Will the Cryptocurrency Market Ever Reach $1 Trillion? - Baltimore Post-ExaminerBaltimore Post-Examiner

Will the Cryptocurrency Market Ever Reach $1 Trillion?

If you’ve been keeping up with the ups and downs of the cryptocurrency market this 2018, then you know that one of the prevailing discussions is the interest (or lack of it) of institutional investors to enter the space. It’s ironic that an industry whose most passionate believers are people who want decentralization would have to rely on institutional investors to see tremendous growth. But it’s clear that they hold the key to finally reaching the trillion-dollar mark.

As of October 2018, the cryptocurrency market has a total market capitalization of $200 billion. This only amounts to 25% of the all-time high of $800 billion back in January. It was during that time when countless retail investors and small hedge funds entered the market, increasing the demand for Bitcoin and other digital coins. Unsurprisingly, this caused prices to shoot through the roof, with Bitcoin reaching $19,000 in December 2017. Mainstream media shared news every day about how some Bitcoin investors managed to gain 10,000% returns, prompting ordinary folks to put their money in the market.

The current prices are minuscule compared to their peak. Many investors and speculators thought that the run-up in prices will carry over to this year, but the overall market has taken a massive nosedive. Those who are responsible for driving up prices in December are also the ones who caused prices to plummet sharply after deciding to withdraw their earnings.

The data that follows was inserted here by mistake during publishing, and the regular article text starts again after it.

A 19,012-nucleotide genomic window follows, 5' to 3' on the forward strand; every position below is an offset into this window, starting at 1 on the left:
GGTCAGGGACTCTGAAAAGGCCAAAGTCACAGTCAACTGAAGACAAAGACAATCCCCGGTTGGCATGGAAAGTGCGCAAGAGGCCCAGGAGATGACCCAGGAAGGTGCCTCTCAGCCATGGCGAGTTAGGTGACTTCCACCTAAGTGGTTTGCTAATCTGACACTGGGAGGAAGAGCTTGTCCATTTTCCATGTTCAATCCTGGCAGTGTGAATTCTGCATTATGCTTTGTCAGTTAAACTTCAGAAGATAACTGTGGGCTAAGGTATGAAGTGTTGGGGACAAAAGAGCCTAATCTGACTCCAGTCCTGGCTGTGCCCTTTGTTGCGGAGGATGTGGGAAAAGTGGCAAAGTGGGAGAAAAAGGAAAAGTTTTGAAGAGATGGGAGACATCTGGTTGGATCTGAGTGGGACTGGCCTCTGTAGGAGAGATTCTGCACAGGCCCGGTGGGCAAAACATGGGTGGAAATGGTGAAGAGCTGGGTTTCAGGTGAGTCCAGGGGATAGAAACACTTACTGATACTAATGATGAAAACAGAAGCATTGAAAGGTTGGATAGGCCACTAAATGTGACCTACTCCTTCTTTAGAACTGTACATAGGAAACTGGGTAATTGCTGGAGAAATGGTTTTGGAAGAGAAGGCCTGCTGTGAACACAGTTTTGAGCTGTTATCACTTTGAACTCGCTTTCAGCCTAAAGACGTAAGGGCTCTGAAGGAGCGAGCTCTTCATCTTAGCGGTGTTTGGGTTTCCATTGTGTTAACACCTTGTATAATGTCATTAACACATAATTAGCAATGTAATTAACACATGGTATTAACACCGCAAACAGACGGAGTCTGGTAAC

Fortunately, a slew of cryptocurrency investors still looks on the bright side, believing that it’s only a matter of time before digital coins will reign supreme and trump fiat money. Retail investors are eager to hold onto their digital assets. They’re also adamant about using cryptocurrency trading program to continue raking in profits despite the relative tamer price volatility. In one Bitcoin Loophole Review, investors can add an effective tool in their trading arsenal, allowing them to use analytics and Big Data to make informed decisions.

For people who genuinely believe in cryptocurrencies, today’s prices seem like a bargain. Institutional investors, however, remain skeptical about entering the market. They continue to sit on the sidelines and raise their eyebrows on the different issues that come with investing in crypto. The list includes lack of liquidity, regulatory uncertainty, and price volatility. Addressing these problems hold the key to getting an infusion of capital from banks, endowments, and pensions to hit the market.

As of the moment, it appears that institutional investors will reap higher returns by putting their money into companies that will deploy and profit from utilizing blockchain technology. They have yet to find a reason to invest in digital tokens themselves. The fact that investing in crypto mostly requires using small and unregulated exchanges doesn’t entice smart money to flow into the crypto space.

Additionally, institutions have yet to find a way to lock in their crypto returns. Asset managers, for instance, need to guarantee profits and hedge against losses. This only makes sense since they’re legally obligated to act in the best interests of their clients.

The recent rejection of Bitcoin ETFs doesn’t come as a surprise to many, even institutional investors themselves. There needs to be a solid structure through which smart money can enter the market while providing a way for institutional investors to feel safe about managing gains and losses. Only then will we see large institutions flood the marketplace and perhaps push the market capitalization to more than $1 trillion.


About the author

Jim Bevin

Jim Bevin is a passionate writer, guest blogger, and a social media enthusiast. The primary focus is writing high-quality articles after in-depth research and make sure it is a readers delight. Information is key and he abides by the rule of writing articles that will appeal to a broader audience. Contact the author.
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